Multimedia British svengalis Jonathan More and Matt Black (a.k.a. Coldcut) continue to push the outside of the envelope in all things beat-oriented. The DJ duo is back with round two of their 1997 album, "Let Us Play"aptly titled "Let Us Replay." This time around the double-pack CD features a VJAMM disc, which is basically a PC video playback program that lets you play audiovisual clips as if they were audio samples (i.e., you get to scratch, loop, reverse, or alter the speed and/or pitch of visuals). It's sort of like playing images on a turntablevideo breakbeats, if you can imagine that. This whole wacky souped-up brainchild was developed in conjunction with Coldcut's live performance software during their "Let Us Play" tour, where semi-stunned audiences watched alternating clips of Clinton news footage and kung fu movies keep the beat to wickedly avant-hip turntablism. "Don't hate the media, become the media," or so the mantra goes.
Coldcut's sound is as high-tech as their conceptual philosophy.
Futuristic, multifarious, rhythm-mindedyou get the picture.
The audio CD features live versions of songs from the original
"Let Us Play," as well as remixes by legendary Detroit beat-miner
Carl Craig, Japanese pop mogul and Matador mascot Cornelius,
Coldcut labelmate Irresistible Force, hip-hop guru Grandmaster
Flash, funk drummer Bernard Purdie, and a few more friends
and headz, including the Silent Poets, J. Swinscoe, and Salena
Saliva. Standout mixes include DJ Lord Fader's rethinking
of "More Beats & Pieces"a Coldcut signature tune. He
reanimates the amalgamation of bits of female operatics over
squeaking vinyl, Middle Eastern sitar strumming, '50s talk-show
garble, and pure unfiltered circa-James Brown funk. Not surprisingly,
this multi-layered tune holds together wonderfully under the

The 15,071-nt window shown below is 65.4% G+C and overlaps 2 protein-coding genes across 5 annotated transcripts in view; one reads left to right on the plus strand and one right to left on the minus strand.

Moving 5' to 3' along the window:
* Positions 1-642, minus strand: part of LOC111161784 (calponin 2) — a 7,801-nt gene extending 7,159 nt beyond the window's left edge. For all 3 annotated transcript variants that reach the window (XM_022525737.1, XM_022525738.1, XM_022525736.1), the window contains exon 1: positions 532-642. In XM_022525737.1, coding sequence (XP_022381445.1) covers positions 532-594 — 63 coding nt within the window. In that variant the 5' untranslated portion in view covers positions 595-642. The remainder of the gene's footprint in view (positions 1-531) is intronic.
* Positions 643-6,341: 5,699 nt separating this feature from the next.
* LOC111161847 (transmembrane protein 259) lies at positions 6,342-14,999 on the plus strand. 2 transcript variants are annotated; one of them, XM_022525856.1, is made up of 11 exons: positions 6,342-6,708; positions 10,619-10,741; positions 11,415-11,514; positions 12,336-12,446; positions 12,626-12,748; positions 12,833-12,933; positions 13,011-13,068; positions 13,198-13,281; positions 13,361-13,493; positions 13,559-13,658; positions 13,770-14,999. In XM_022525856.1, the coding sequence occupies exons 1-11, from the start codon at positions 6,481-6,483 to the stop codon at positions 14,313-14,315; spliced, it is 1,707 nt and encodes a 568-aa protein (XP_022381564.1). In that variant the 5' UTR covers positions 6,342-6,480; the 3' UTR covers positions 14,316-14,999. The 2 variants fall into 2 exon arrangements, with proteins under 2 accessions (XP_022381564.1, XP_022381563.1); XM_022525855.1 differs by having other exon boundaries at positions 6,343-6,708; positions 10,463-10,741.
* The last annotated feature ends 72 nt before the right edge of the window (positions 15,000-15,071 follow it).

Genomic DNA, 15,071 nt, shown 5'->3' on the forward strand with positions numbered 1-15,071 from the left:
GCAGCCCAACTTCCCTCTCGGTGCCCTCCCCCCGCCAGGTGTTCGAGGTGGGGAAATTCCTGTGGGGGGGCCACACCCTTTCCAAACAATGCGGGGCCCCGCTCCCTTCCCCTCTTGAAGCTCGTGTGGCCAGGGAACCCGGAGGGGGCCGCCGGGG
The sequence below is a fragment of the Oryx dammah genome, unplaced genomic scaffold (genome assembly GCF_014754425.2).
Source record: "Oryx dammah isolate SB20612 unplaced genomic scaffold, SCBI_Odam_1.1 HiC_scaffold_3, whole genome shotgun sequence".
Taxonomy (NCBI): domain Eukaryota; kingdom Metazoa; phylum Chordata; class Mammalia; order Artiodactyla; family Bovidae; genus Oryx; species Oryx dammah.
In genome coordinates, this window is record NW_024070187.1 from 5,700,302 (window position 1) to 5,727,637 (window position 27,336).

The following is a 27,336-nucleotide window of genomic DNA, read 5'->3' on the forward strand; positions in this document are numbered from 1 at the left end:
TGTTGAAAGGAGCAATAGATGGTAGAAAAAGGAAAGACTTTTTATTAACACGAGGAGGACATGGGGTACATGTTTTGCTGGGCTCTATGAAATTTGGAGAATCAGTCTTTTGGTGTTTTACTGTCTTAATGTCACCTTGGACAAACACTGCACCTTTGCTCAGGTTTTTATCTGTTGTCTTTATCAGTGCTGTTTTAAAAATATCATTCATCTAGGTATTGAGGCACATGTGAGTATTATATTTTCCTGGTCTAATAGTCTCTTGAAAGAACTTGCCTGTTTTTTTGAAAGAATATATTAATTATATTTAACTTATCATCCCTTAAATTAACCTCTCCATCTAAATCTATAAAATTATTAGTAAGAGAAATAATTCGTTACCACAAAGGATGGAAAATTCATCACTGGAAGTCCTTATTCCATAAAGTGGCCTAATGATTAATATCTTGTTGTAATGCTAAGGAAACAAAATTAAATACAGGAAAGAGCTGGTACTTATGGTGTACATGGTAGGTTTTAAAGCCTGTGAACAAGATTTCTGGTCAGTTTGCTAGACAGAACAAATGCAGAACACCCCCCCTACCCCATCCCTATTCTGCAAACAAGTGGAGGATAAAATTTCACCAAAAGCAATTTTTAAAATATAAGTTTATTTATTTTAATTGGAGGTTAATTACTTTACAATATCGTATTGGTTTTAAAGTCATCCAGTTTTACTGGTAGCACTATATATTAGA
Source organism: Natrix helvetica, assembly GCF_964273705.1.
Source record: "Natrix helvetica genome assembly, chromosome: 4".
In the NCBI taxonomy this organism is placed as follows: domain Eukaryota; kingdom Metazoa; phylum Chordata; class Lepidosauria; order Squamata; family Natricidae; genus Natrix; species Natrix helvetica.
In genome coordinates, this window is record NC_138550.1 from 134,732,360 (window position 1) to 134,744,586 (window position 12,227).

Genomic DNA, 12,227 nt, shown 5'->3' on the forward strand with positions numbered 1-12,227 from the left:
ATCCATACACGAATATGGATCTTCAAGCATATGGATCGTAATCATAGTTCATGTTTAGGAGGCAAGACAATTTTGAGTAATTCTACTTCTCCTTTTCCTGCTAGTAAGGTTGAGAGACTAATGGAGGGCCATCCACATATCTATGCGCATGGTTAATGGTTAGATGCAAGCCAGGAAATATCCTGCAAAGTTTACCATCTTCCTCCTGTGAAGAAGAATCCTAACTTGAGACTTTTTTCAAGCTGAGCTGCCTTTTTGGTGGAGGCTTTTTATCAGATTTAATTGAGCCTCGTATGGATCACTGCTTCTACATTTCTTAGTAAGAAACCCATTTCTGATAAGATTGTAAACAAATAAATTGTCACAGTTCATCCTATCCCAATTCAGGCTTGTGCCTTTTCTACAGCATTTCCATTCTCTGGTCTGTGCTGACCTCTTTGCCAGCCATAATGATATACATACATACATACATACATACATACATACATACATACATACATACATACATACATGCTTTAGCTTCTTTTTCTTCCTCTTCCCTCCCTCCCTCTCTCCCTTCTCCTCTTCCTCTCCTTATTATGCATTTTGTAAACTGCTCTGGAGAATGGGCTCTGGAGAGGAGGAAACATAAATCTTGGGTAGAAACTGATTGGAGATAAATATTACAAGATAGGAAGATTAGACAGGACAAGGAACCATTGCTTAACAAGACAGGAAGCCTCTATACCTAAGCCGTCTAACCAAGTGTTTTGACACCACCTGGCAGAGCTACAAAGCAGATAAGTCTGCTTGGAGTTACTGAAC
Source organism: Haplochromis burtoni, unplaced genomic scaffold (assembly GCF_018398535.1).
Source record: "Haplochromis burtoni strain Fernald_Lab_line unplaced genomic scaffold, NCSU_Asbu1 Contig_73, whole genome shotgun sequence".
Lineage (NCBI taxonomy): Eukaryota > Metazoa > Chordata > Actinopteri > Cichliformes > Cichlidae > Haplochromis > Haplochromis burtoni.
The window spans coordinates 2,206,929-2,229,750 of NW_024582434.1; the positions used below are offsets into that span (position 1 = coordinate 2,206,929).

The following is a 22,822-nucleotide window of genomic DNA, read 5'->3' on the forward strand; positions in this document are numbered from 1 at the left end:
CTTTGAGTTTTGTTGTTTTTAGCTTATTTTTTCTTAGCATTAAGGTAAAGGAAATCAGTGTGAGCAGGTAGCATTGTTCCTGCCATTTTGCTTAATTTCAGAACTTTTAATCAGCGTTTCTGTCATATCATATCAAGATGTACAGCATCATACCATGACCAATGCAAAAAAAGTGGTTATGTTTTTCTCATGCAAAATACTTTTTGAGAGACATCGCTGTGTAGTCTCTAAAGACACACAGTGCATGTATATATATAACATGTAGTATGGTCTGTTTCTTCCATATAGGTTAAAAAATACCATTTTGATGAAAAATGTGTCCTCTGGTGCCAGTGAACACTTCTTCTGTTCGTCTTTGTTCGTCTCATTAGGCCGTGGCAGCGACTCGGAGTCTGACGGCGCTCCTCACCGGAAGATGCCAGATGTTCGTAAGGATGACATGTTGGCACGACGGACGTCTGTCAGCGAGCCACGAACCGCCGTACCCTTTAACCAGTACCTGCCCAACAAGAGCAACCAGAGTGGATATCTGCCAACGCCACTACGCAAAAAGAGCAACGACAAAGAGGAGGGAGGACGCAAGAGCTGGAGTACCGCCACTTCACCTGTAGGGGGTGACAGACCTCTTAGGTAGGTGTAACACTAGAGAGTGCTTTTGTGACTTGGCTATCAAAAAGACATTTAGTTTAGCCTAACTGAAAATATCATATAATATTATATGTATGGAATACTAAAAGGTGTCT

Coldcut blueprint. Cornelius' remix of "Atomic Moog 2000"
is reminiscent of Frankie Goes to Hollywood's "Welcome to
the Pleasuredome," complete with lots of '70s Moog riffs,
hyper-drive drum 'n' bass, all-or-nothing spaced-out stretches,
bleeps, glitches, and melancholy guitars to ground it. Prime
cuts from the Grandmastergo Flash!run rampant
on "Last Night a Cliche Saved My Life." Whicky-whicky-wack
fingerwork over 2/4 cow bells, more filtered scratching, Boogie-down-Bronx
voice-overs, rubbery bass, and an overall old-school feel,
makes this one a new wave classic. Irresistible Force's "Panopticon"
mix features tingly keys, elegiac strings, and foreboding
police brutality scenarios. There's definitely a covert mood
in play here, hinting at the UK-Irish strife of recent past
(and present). Carl Craig throws down ethereal, down-tempo,
synth-built Detroit house on his take of "Rubiyat," with a
jazzy, neo-classical edge. He seems to have developed a skill
for imitating real instruments with drum machines and mixing
boards. Overall, each song is its own little masterpiece.
the Coldcut duo has been around since forever (they did a